AND THESE THREE STRANDS – they are not separate, they are tightly braided together. And so systemic, ubiquitous, rooted are they, that I am fixed, trapped, fast-bound by this tight mesh of merciless human savagery. That in which I take refuge also takes refuge in me. It’s like the plastics that disperse into the earth, the sea, then the fish, the plants, then are taken up again to reside in our own flesh. I have taken refuge in the consumerist selfishness of the murderous West; so now it has taken refuge in me. I am implicated.


I know the power of prayer. I know the seeds of violence and of peace start small in the impulses of the human spirit. I know the remarkable power of one small weed breaking through the tarmac, the power of one – one purse, one voice, one life. I know the power of starlight, of a candle lit at midnight. So I have to try. I have to do my best.

Meditating on these things, I felt that the way in is to gradually diminish violence in my own life. In my faith tradition (Christianity), fasting has always been known as a powerful form of prayer. I know that food products of animal source are inherently violent – whether the slaughter of animals to eat, the pulling of fish from the sea, the mass gassing of day-old male chicks in service of the egg industry, the taking of a calf from its mother so we can have all the milk. There is violence shot through it all. I personally have tried and failed to follow a vegan way – my body does not flourish on a vegan diet. But I thought, I can fast. I can abstain from much of it. I can eat just a small amount of meat or eggs or fish from sources I trust. I can live a fasting life, eating mostly plant-based food. And steer clear of the mischievous crops – the palm oil, the soya.

Beyond that, I can dress myself in second-hand clothes to diminish the pressure of consumerism and waste. Anything I am finished with, I can pass on responsibly, sending the least possible to landfill. I can earth-closet, I can solar-power, I can compost. I can shop where the vegetables are not encased in plastic and where the human rights of employees are respected. I can live frugally and send what money I can spare to help the refugees and the people trapped in war zones. I can do my best to raise consciousness, to speak of these things, to increase awareness. I can speak up for the Muslim, the minority person, the cause of peace, even where it is seen as trouble-making and finds disfavour. I can live small and simply, live mindfully and intentionally, practice kindness and gentleness, and share. I can take responsibility for myself. I can vote. And that way of living will be my prayer – for the Earth and the people of Earth.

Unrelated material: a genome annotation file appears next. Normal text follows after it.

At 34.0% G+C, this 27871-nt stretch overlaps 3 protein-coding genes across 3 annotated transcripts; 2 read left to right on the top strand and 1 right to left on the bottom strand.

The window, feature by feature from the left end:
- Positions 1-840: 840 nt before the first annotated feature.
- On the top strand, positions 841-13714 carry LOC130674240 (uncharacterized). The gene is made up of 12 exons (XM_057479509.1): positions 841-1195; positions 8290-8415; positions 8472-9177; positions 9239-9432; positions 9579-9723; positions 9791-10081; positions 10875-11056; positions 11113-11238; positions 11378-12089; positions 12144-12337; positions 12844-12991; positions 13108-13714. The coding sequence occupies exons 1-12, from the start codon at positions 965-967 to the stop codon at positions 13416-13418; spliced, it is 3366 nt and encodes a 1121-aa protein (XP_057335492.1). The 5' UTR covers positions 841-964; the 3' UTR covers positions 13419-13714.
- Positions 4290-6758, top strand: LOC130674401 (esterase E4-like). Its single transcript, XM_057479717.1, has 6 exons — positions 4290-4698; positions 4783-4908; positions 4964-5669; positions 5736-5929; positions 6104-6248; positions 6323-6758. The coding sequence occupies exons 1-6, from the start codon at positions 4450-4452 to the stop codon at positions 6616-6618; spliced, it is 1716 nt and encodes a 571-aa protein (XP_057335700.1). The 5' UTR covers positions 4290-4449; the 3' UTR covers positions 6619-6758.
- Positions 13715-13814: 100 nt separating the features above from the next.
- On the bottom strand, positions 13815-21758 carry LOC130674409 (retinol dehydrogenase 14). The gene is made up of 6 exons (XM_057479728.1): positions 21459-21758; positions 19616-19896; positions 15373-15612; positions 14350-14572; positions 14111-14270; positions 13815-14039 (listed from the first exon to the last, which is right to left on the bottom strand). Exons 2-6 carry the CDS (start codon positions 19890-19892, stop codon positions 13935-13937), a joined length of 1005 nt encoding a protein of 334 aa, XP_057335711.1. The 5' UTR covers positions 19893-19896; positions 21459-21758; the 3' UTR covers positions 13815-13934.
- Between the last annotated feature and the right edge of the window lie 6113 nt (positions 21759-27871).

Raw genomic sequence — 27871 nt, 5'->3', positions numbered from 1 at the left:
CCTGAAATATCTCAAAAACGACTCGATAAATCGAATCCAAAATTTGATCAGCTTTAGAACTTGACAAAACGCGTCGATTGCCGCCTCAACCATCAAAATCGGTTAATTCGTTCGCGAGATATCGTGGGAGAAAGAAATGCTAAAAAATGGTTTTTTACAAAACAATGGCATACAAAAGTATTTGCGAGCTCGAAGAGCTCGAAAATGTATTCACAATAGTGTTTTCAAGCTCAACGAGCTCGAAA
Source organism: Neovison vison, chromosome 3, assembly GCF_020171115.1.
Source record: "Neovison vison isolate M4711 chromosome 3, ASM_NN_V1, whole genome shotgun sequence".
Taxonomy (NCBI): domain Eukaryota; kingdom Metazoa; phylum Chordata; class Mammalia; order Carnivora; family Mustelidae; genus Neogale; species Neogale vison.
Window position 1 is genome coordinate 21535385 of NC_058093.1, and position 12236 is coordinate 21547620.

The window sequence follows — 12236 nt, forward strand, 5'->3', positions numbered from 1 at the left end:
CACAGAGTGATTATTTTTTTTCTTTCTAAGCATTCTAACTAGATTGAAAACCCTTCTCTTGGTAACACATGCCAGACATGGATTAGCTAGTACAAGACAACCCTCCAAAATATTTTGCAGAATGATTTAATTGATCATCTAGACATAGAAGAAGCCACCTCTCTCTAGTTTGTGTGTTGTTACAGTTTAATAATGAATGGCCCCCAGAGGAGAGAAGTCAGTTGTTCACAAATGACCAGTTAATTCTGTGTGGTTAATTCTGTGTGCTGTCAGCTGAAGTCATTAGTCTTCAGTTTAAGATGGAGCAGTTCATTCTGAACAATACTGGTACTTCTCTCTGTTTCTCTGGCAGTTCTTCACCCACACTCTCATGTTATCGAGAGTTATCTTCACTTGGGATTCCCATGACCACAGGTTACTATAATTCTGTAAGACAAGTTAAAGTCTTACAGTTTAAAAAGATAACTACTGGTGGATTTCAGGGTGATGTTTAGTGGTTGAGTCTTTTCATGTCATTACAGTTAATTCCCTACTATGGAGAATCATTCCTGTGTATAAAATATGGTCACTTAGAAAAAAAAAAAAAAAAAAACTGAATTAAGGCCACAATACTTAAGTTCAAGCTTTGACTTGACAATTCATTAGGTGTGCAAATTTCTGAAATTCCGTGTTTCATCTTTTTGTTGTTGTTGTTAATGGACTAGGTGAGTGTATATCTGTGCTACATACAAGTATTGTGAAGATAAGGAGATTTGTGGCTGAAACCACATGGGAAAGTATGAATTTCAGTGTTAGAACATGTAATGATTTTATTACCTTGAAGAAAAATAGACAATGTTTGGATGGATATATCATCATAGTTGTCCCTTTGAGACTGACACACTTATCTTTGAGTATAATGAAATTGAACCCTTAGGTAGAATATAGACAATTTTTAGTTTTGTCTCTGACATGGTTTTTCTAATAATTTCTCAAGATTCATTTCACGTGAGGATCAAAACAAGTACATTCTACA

I’m not really sure what else I can do.

It seems to me that the days of the beast are with us. The great pains of childbirth, the prolonged and painful labour for the birth of the new creation. May God give us the wisdom we need, the patience, and the faithfulness.



9 comments:

Anonymous said...

AMEN

Stella

Jenna Caruthers said...

The best way to understand the "mark of the beast" is to actually understand its counterpoint of the mark of Messiah. The beast is the anti-Messiah, so this sort of can goes without saying, BUT it's odd that people will point to chips and all of this sort of stuff. The book of Revelation is "signified" (1:1), meaning the entire thing is done as signs. Therefore, the place to look to understand the signs is in the Scripture.

The mark or sign of the Messiah:
Exodus 31:13 Speak thou also unto the children of Israel, saying, Verily my sabbaths ye shall keep: for it is a SIGN between me and you throughout your generations; that ye may know that I am the LORD that doth sanctify you.

Exo 31:17 It is a SIGN between me and the children of Israel for ever: for in six days the LORD made heaven and earth, and on the seventh day he rested, and was refreshed.

Ezekiel 20:12 Moreover also I gave them my sabbaths, to be a SIGN between me and them, that they might know that I am the LORD that sanctify them.

A mark in the forehead or the hand is significant of believing and doing (Deut 6:8). The 7th day sabbath as already seen a mostly successful attempt of "changing the times and seasons." As Rome re-collects with Babylon, Medo-Persia, and Greece (as it must per Nebuchadnezzer's dream--to be destroyed "together" by the Stone) we'll likely see a resurgence of what were known as "blue laws" here in America, stopping the shops on Sundays--no buying or selling.


Pen Wilcock said...

Thank you, Jenna!

x

Anonymous said...

I know how you feel,I feel sometimes so tremendously sad about the state of the world.
This is NOT the way the world suppose to be !
Esther

Pen Wilcock said...

'Thy kingdom come, O Lord, and let it begin with me.' x

Susan Jessen said...

Why is there so much hate and destruction, this earth deserves so much love.

Pen Wilcock said...

Yep. I guess that's why Jesus identified that as our task - to the exclusion of all else. x

Nearly Martha said...

I just watched the news the other night and kept thinking about a famous phrase "The Evil that Men Do" We learnt it at school - Julius Caesar I think. I always remember it and how apt it feels sometimes.

Pen Wilcock said...

"The evil that men do lives after them; the good is oft interred with their bones." I have a hunch the good also endures, maybe in the Lamb's Book of Life. x